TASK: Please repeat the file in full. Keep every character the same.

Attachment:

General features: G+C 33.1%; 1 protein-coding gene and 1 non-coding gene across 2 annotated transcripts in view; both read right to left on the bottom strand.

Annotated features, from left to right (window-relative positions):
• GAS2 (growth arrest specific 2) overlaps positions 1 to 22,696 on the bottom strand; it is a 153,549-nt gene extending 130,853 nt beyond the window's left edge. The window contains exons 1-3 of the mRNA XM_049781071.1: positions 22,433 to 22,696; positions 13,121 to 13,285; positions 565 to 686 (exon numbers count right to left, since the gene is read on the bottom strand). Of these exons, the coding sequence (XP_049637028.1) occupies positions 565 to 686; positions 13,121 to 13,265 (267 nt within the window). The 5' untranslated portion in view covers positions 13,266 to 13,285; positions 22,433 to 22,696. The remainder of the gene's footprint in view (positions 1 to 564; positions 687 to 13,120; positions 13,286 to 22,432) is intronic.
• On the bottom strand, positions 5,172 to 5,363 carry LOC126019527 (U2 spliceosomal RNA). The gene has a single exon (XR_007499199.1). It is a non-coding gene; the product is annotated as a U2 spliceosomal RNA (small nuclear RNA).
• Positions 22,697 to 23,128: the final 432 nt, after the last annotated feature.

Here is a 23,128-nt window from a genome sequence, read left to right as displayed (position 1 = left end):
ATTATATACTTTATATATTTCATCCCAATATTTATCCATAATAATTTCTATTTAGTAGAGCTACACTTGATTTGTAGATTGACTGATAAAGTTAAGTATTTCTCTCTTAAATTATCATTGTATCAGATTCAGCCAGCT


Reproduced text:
General features: G+C 33.1%; 1 protein-coding gene and 1 non-coding gene across 2 annotated transcripts in view; both read right to left on the bottom strand.

Annotated features, from left to right (window-relative positions):
• GAS2 (growth arrest specific 2) overlaps positions 1 to 22,696 on the bottom strand; it is a 153,549-nt gene extending 130,853 nt beyond the window's left edge. The window contains exons 1-3 of the mRNA XM_049781071.1: positions 22,433 to 22,696; positions 13,121 to 13,285; positions 565 to 686 (exon numbers count right to left, since the gene is read on the bottom strand). Of these exons, the coding sequence (XP_049637028.1) occupies positions 565 to 686; positions 13,121 to 13,265 (267 nt within the window). The 5' untranslated portion in view covers positions 13,266 to 13,285; positions 22,433 to 22,696. The remainder of the gene's footprint in view (positions 1 to 564; positions 687 to 13,120; positions 13,286 to 22,432) is intronic.
• On the bottom strand, positions 5,172 to 5,363 carry LOC126019527 (U2 spliceosomal RNA). The gene has a single exon (XR_007499199.1). It is a non-coding gene; the product is annotated as a U2 spliceosomal RNA (small nuclear RNA).
• Positions 22,697 to 23,128: the final 432 nt, after the last annotated feature.

Here is a 23,128-nt window from a genome sequence, read left to right as displayed (position 1 = left end):
ATTATATACTTTATATATTTCATCCCAATATTTATCCATAATAATTTCTATTTAGTAGAGCTACACTTGATTTGTAGATTGACTGATAAAGTTAAGTATTTCTCTCTTAAATTATCATTGTATCAGATTCAGCCAGCT